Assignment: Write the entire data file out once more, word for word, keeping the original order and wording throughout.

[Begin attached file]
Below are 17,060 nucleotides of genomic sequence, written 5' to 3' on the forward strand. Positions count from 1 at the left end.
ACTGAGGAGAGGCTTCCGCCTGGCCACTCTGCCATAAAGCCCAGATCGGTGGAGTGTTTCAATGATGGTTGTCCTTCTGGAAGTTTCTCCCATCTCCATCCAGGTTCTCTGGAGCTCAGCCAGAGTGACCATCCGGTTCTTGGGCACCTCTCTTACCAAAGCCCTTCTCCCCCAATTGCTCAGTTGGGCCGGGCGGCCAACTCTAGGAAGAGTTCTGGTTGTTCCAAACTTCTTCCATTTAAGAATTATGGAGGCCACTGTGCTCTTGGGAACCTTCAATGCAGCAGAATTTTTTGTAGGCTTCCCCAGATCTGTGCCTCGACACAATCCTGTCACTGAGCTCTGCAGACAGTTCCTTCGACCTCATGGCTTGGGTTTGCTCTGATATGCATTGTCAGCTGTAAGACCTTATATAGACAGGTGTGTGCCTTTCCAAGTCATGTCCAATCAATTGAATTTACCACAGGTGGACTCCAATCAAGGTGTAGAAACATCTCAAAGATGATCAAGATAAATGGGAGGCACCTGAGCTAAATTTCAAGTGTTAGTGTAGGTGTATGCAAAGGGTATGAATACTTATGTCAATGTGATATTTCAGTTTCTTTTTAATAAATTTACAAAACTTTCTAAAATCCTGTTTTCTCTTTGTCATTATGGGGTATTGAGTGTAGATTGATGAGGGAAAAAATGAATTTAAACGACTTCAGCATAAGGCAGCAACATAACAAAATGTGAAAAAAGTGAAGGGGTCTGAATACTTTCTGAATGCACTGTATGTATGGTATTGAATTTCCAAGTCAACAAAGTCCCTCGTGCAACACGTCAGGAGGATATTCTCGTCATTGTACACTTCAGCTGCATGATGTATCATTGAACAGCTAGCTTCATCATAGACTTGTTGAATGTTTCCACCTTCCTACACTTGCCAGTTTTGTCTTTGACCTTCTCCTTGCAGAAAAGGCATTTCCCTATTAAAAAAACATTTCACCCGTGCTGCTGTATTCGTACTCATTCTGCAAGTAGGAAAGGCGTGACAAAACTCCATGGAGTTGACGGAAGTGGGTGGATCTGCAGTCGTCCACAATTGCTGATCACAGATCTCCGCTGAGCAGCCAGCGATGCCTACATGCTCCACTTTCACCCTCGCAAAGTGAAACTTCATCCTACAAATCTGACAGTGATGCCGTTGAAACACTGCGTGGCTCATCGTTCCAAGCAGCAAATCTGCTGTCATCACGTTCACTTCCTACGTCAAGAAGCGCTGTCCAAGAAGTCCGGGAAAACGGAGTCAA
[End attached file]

Below are 17,060 nucleotides of genomic sequence, written 5' to 3' on the forward strand. Positions count from 1 at the left end.
ACTGAGGAGAGGCTTCCGCCTGGCCACTCTGCCATAAAGCCCAGATCGGTGGAGTGTTTCAATGATGGTTGTCCTTCTGGAAGTTTCTCCCATCTCCATCCAGGTTCTCTGGAGCTCAGCCAGAGTGACCATCCGGTTCTTGGGCACCTCTCTTACCAAAGCCCTTCTCCCCCAATTGCTCAGTTGGGCCGGGCGGCCAACTCTAGGAAGAGTTCTGGTTGTTCCAAACTTCTTCCATTTAAGAATTATGGAGGCCACTGTGCTCTTGGGAACCTTCAATGCAGCAGAATTTTTTGTAGGCTTCCCCAGATCTGTGCCTCGACACAATCCTGTCACTGAGCTCTGCAGACAGTTCCTTCGACCTCATGGCTTGGGTTTGCTCTGATATGCATTGTCAGCTGTAAGACCTTATATAGACAGGTGTGTGCCTTTCCAAGTCATGTCCAATCAATTGAATTTACCACAGGTGGACTCCAATCAAGGTGTAGAAACATCTCAAAGATGATCAAGATAAATGGGAGGCACCTGAGCTAAATTTCAAGTGTTAGTGTAGGTGTATGCAAAGGGTATGAATACTTATGTCAATGTGATATTTCAGTTTCTTTTTAATAAATTTACAAAACTTTCTAAAATCCTGTTTTCTCTTTGTCATTATGGGGTATTGAGTGTAGATTGATGAGGGAAAAAATGAATTTAAACGACTTCAGCATAAGGCAGCAACATAACAAAATGTGAAAAAAGTGAAGGGGTCTGAATACTTTCTGAATGCACTGTATGTATGGTATTGAATTTCCAAGTCAACAAAGTCCCTCGTGCAACACGTCAGGAGGATATTCTCGTCATTGTACACTTCAGCTGCATGATGTATCATTGAACAGCTAGCTTCATCATAGACTTGTTGAATGTTTCCACCTTCCTACACTTGCCAGTTTTGTCTTTGACCTTCTCCTTGCAGAAAAGGCATTTCCCTATTAAAAAAACATTTCACCCGTGCTGCTGTATTCGTACTCATTCTGCAAGTAGGAAAGGCGTGACAAAACTCCATGGAGTTGACGGAAGTGGGTGGATCTGCAGTCGTCCACAATTGCTGATCACAGATCTCCGCTGAGCAGCCAGCGATGCCTACATGCTCCACTTTCACCCTCGCAAAGTGAAACTTCATCCTACAAATCTGACAGTGATGCCGTTGAAACACTGCGTGGCTCATCGTTCCAAGCAGCAAATCTGCTGTCATCACGTTCACTTCCTACGTCAAGAAGCGCTGTCCAAGAAGTCCGGGAAAACGGAGTCAA